On March 3, 1991, police officers pulled over Rodney King after a high-speed car chase that lasted several miles. Five officers surrounded King as he exited the vehicle and, after a short time, began viciously beating him. Unbeknownst to the officers, an observer, George Holliday, filmed the entire incident. The footage then aired on television stations across the country, adding fueling to existing racial tensions in certain cities. Almost all of the officers involved appeared in court and they all were acquitted of the charges. These events, it is widely believed, contributed to the Los Angeles riots of 1992.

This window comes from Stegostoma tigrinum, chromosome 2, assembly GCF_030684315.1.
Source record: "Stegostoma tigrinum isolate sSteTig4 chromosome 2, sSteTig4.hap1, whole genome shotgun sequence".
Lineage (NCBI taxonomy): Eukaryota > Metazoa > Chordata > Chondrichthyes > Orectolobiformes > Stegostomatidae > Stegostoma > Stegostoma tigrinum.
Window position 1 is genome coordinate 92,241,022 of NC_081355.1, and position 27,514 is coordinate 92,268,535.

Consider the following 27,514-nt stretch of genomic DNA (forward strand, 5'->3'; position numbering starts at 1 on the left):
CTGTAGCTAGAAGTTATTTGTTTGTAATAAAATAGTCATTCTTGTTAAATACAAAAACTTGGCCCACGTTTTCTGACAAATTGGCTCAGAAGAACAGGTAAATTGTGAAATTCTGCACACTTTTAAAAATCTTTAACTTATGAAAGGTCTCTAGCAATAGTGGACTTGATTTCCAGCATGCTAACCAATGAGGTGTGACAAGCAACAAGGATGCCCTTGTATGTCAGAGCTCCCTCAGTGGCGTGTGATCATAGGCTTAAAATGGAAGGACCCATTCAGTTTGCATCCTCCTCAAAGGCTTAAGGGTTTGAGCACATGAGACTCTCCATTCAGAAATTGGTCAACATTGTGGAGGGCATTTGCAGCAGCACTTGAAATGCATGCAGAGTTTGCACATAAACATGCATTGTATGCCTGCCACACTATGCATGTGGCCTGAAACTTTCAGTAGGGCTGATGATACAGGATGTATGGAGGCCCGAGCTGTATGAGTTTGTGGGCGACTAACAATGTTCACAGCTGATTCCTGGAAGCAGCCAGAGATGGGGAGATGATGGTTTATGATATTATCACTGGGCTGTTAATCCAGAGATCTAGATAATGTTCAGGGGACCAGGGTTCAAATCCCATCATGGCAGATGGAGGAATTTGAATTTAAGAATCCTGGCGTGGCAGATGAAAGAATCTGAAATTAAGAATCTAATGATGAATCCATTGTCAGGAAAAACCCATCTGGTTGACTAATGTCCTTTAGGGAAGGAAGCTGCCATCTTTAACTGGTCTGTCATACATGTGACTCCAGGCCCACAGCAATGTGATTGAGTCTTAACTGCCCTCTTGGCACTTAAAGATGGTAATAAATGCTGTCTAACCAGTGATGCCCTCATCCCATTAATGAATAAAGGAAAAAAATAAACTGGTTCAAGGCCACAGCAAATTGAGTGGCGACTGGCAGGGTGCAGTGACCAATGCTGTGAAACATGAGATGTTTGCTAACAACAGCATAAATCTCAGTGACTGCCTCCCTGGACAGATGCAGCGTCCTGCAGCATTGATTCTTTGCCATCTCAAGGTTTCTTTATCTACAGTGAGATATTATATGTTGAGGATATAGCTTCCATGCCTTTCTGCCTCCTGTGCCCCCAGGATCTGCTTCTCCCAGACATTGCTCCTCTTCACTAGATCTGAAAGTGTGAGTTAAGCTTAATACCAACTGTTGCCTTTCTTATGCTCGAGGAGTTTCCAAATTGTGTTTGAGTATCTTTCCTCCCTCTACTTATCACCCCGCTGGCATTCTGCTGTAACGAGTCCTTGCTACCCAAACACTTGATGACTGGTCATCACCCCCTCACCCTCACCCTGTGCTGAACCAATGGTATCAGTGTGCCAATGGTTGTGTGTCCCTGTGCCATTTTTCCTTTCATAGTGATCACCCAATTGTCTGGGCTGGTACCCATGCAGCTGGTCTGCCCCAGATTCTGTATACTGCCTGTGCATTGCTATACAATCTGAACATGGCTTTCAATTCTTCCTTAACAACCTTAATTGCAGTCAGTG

Part of the reason that the footage held the nation captive laid in the immediacy and urgency the candid piece of film possessed. It appeared uncut and unedited, as if viewers at home could be watching it happen live. The video contained a certain authenticity due to the fact that it was a home movie. These facts, coupled with the Regan-era criminalization of blacks, set up the perfect storm of anger and hostility. Following the verdict of the trials, people took to the streets in outrage, providing the opportunity for news outlets to continue showing a version of “liveness.” The power and impact of these events was mimicked in numerous television shows at the time—including Doogie Hower, M.D. and L.A. Law.